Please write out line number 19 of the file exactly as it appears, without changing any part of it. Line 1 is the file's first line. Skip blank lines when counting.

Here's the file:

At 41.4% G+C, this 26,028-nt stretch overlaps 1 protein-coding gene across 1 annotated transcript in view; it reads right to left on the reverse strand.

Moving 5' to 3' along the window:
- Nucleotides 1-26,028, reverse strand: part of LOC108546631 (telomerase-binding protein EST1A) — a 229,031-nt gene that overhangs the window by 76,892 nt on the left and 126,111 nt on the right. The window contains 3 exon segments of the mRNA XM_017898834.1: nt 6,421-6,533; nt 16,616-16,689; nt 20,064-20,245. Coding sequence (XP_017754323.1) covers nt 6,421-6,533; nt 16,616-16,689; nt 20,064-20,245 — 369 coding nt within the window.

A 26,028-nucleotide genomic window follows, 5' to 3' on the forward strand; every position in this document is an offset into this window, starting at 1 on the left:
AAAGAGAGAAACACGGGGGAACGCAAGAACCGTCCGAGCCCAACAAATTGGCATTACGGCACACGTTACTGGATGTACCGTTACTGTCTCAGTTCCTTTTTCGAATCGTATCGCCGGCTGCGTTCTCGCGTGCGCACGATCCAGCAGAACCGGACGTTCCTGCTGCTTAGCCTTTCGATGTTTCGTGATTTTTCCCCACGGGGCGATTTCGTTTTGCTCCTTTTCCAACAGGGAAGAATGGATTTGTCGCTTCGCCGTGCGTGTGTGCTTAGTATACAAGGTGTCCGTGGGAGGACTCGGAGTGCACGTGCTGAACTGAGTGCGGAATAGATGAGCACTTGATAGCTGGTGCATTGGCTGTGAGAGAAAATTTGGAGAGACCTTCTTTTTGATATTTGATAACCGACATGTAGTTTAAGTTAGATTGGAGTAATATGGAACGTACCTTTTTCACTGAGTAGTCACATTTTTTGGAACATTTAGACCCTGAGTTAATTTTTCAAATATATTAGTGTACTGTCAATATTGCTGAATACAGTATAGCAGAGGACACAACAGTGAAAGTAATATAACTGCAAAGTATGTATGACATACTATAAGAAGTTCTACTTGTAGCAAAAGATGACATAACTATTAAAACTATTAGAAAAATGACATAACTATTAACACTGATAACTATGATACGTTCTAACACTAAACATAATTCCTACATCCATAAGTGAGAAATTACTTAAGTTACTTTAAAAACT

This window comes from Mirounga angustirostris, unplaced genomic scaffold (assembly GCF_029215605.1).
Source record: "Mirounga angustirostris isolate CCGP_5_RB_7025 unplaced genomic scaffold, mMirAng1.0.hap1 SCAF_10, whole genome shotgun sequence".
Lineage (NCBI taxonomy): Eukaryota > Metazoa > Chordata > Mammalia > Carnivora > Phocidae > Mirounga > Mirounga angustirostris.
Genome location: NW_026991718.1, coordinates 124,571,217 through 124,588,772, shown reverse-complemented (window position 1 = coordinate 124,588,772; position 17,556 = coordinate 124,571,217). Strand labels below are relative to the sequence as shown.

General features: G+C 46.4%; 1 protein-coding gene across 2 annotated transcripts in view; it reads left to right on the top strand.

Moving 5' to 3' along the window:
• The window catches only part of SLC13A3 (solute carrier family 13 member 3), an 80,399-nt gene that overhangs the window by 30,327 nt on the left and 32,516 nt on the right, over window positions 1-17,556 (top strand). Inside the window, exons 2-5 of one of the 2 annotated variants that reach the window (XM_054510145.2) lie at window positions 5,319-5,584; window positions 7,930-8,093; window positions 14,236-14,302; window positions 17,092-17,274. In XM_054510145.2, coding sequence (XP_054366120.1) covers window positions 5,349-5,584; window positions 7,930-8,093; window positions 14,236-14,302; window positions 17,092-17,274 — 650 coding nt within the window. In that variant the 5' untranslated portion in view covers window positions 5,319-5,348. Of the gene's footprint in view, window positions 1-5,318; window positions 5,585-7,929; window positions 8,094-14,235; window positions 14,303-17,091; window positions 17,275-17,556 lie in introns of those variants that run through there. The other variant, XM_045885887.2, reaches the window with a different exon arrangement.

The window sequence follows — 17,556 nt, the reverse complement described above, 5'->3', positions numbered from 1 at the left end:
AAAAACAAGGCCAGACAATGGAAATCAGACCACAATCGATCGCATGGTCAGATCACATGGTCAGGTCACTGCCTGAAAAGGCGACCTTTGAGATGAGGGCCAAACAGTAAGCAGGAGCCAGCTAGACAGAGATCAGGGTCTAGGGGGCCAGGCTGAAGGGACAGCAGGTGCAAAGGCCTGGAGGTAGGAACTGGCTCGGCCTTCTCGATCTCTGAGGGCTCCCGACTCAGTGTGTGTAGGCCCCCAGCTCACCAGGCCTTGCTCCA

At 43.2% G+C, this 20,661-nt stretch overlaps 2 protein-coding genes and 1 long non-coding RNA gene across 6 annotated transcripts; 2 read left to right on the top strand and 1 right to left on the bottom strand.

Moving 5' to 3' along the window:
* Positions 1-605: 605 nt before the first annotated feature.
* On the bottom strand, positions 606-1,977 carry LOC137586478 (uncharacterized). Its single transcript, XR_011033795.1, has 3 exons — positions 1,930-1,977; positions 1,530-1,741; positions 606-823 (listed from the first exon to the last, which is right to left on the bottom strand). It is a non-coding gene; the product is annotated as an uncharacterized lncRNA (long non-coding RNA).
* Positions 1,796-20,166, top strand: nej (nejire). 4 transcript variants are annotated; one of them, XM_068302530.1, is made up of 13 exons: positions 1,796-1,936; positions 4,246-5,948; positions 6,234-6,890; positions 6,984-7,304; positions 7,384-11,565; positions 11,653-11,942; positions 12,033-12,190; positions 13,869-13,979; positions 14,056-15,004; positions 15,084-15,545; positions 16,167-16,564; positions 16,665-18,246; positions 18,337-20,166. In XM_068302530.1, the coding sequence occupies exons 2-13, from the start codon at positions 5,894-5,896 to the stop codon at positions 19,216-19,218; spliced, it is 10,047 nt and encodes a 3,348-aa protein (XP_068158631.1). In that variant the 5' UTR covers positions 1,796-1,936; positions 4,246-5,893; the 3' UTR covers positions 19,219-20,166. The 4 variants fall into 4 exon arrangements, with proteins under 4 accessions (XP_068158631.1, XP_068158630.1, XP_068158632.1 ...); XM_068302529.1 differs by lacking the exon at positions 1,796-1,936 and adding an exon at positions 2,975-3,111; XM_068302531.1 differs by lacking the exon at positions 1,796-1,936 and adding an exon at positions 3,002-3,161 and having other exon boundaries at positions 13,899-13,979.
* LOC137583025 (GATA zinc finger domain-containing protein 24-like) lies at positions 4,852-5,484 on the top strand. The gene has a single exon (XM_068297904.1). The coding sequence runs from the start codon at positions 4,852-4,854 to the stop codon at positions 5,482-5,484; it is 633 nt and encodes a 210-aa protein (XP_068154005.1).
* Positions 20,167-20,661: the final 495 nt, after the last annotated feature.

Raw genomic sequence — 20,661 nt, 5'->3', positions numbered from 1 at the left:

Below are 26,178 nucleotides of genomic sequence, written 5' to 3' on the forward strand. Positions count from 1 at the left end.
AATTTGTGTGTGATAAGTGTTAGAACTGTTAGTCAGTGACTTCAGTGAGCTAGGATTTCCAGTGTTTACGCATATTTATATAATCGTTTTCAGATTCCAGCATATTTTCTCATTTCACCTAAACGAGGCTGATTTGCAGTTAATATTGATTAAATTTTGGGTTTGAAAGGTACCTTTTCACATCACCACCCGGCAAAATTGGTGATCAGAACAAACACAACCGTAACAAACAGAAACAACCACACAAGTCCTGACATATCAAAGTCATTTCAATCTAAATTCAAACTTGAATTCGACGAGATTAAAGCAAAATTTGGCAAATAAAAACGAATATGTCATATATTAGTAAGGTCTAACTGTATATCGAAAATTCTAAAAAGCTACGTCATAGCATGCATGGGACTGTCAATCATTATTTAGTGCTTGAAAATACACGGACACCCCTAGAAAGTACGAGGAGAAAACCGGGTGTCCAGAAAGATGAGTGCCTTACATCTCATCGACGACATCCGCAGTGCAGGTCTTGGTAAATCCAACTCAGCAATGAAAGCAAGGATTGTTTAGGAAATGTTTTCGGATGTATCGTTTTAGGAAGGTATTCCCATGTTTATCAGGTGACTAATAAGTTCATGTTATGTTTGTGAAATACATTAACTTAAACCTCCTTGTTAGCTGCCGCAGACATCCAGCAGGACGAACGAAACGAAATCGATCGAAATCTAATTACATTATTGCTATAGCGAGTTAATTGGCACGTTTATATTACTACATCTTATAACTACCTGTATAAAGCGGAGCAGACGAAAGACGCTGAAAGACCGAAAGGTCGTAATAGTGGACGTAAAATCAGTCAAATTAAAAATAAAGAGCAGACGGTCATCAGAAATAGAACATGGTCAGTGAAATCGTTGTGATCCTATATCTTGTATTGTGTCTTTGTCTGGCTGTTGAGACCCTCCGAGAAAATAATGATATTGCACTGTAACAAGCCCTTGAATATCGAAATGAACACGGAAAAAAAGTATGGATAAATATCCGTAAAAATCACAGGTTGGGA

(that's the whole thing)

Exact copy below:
* Positions 1,796-20,166, top strand: nej (nejire). 4 transcript variants are annotated; one of them, XM_068302530.1, is made up of 13 exons: positions 1,796-1,936; positions 4,246-5,948; positions 6,234-6,890; positions 6,984-7,304; positions 7,384-11,565; positions 11,653-11,942; positions 12,033-12,190; positions 13,869-13,979; positions 14,056-15,004; positions 15,084-15,545; positions 16,167-16,564; positions 16,665-18,246; positions 18,337-20,166. In XM_068302530.1, the coding sequence occupies exons 2-13, from the start codon at positions 5,894-5,896 to the stop codon at positions 19,216-19,218; spliced, it is 10,047 nt and encodes a 3,348-aa protein (XP_068158631.1). In that variant the 5' UTR covers positions 1,796-1,936; positions 4,246-5,893; the 3' UTR covers positions 19,219-20,166. The 4 variants fall into 4 exon arrangements, with proteins under 4 accessions (XP_068158631.1, XP_068158630.1, XP_068158632.1 ...); XM_068302529.1 differs by lacking the exon at positions 1,796-1,936 and adding an exon at positions 2,975-3,111; XM_068302531.1 differs by lacking the exon at positions 1,796-1,936 and adding an exon at positions 3,002-3,161 and having other exon boundaries at positions 13,899-13,979.